Collection Spotlight: Mexican Street Scene, Miguel Covarrubias

Artist: Miguel Covarrubias (Mexican, 1904–1957)
Title: Mexican Street Scene
Date: ca. 1940
Medium: Lithograph on paper
Dimensions: 12.7 x 10 in
Credit line: Mary and Leigh Block Museum of Art, Northwestern University, Gift of Anthony and Carolyn Donato, 1997.16

Artist Miguel Covarrubias, who worked also as a writer, curator, and anthropologist, was born and raised in Mexico City. He first moved to New York City in the 1920s, and there he worked as a caricaturist and stage designer. In the following decades, he moved between urban cosmopolitan circles, excavated ancient sites in the Americas, and traveled to document the customs and habits of people in Bali and southeast Mexico. Thanks to research by Northwestern students Janitza Luna and Joyce Wang, we began to understand the lithograph Mexican Street Scene (ca. 1940) in light of the artist’s influential career and within the broader context of attempts to visualize a unified Mexican identity for international audiences.

In the print, the composition is dominated by the central figure of a woman draped in a dark shawl and with a basket. Her solid, three-dimensional form and profile view lends the figure gravitas. To her right stands a man who wears loose clothing, sandals, and a wide-brimmed hat that partially obscures his face. While the figures are generalized – and the setting reveals little about specific location – the traditional dress suggests that Covarrubias sought to depict rural subjects. Mexican Street Scene is likely based on a painting, and different editions of the print can be found in other museum collections. This leads us to believe that the artist considered the composition popular enough to be made available for wider distribution.

Covarrubias made Mexican Street Scene around the same time that he co-curated the important exhibition Twenty Centuries of Mexican Art (1940) at the Museum of Modern Art. Presenting contemporary art, ancient objects, and crafts by Indigenous people, the sweeping survey encouraged visitors to see a national style in the continuity of forms in works produced across time periods and class. Covarrubias, who curated the section on modern art, included such artists as Frida Kahlo, José Clemente Orozco, and Diego Rivera, for whom traditional folk art had been so inspiring. The presentation aligned with the push for a unified national identity in the Mexican Revolution (1910), when the upper classes adopted the aesthetics of rural and Indigenous culture to distinguish themselves from the European tastes of previous regimes.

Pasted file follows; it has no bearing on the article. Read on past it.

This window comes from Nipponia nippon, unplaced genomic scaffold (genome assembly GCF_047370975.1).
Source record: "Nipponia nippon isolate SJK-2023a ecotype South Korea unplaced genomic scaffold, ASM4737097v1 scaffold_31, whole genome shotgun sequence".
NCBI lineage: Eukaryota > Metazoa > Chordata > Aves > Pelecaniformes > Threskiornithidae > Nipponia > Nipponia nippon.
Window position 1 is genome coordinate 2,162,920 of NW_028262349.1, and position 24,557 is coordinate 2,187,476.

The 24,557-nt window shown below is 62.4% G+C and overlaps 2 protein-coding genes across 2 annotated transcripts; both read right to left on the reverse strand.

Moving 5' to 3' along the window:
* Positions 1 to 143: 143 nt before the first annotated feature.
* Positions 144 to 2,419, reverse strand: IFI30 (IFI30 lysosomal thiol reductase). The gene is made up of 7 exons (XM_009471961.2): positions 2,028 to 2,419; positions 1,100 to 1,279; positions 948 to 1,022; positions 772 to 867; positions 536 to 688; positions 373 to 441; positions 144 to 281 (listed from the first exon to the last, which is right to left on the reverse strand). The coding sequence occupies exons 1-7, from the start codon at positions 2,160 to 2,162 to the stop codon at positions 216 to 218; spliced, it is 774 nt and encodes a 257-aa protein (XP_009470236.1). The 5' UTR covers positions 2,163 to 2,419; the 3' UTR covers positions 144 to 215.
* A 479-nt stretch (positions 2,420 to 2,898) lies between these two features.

The exhibition also reflected the reception of Mexican culture in the United States. One section, “Indian Art for Modern Living,” curated by Covarrubias’s friend and colleague René d’Harnoncourt, presented popular art such as pottery and textiles in a manner reminiscent of mid-century displays of Mexican crafts in department stores. The objects had the aura of authenticity because they were handmade, seemingly produced with techniques that predated industrialization. But they were also presented as commodities that lacked a connection to the lives and diverse histories of their makers. 

Research by Luna and Wang helped us understand the social and historical contexts of Mexican Street Scene – on the surface, a seemingly simple nostalgic print. We began to understand the generalized title and depiction of rural figures as representative of the pride of an artist determined to shine a light on the important contributions of Mexican artists to the international modernist movement. At the same time, the print can be understood within the practice of appropriating folk and indigenous culture to present a more unified Mexican (and often flattened) identity.

–Contributed by Melanie Garcia Sympson, Curatorial Associate, with research from Janitza Luna (Weinberg ’24) and Joyce Wang (Weinberg ’24)

Bibliography / Resources

  • Kastner, Carolyn, ed., with essays by Carolyn Kastner, Alicia Inez Guzmán, Khristaan D. Villela, and Janet Catherine Berlo, Miguel Covarrubias: Drawing a Cosmopolitan Line. Austin: Univ. of Texas Press, 2014.
  • López, Rick Anthony. Crafting Mexico: Intellectuals, Artisans, and the State after the Revolution. Durham, N.C.: Duke University Press, 2010.
  • Luna, Janitza and Joyce Wang. “Modernist Displays of Mestizo Identity in Covarrubias’ Mexican Street Scene.” Undergraduate Research Expo Presentation, Northwestern University, Evanston, IL, May 26–May 27, 2021.
  • Montgomery, Harper. “From Aesthetics to Work: Displaying Indian Labor as Modernist Form in Mexico City and New York.” Modernism/modernity 21, no. 5 (January 2014): 231–51.
  • Museum of Modern Art and Instituto de Antropología e Historia de México. Twenty Centuries of Mexican Art. New York: Museum of Modern Art in collaboration with the Mexican Government, 1940.
  • Sotheby’s. Impressionist and Modern Art Day Sale: Auction in New York, 15 May 2019. New York: Sotheby’s, 2019. 

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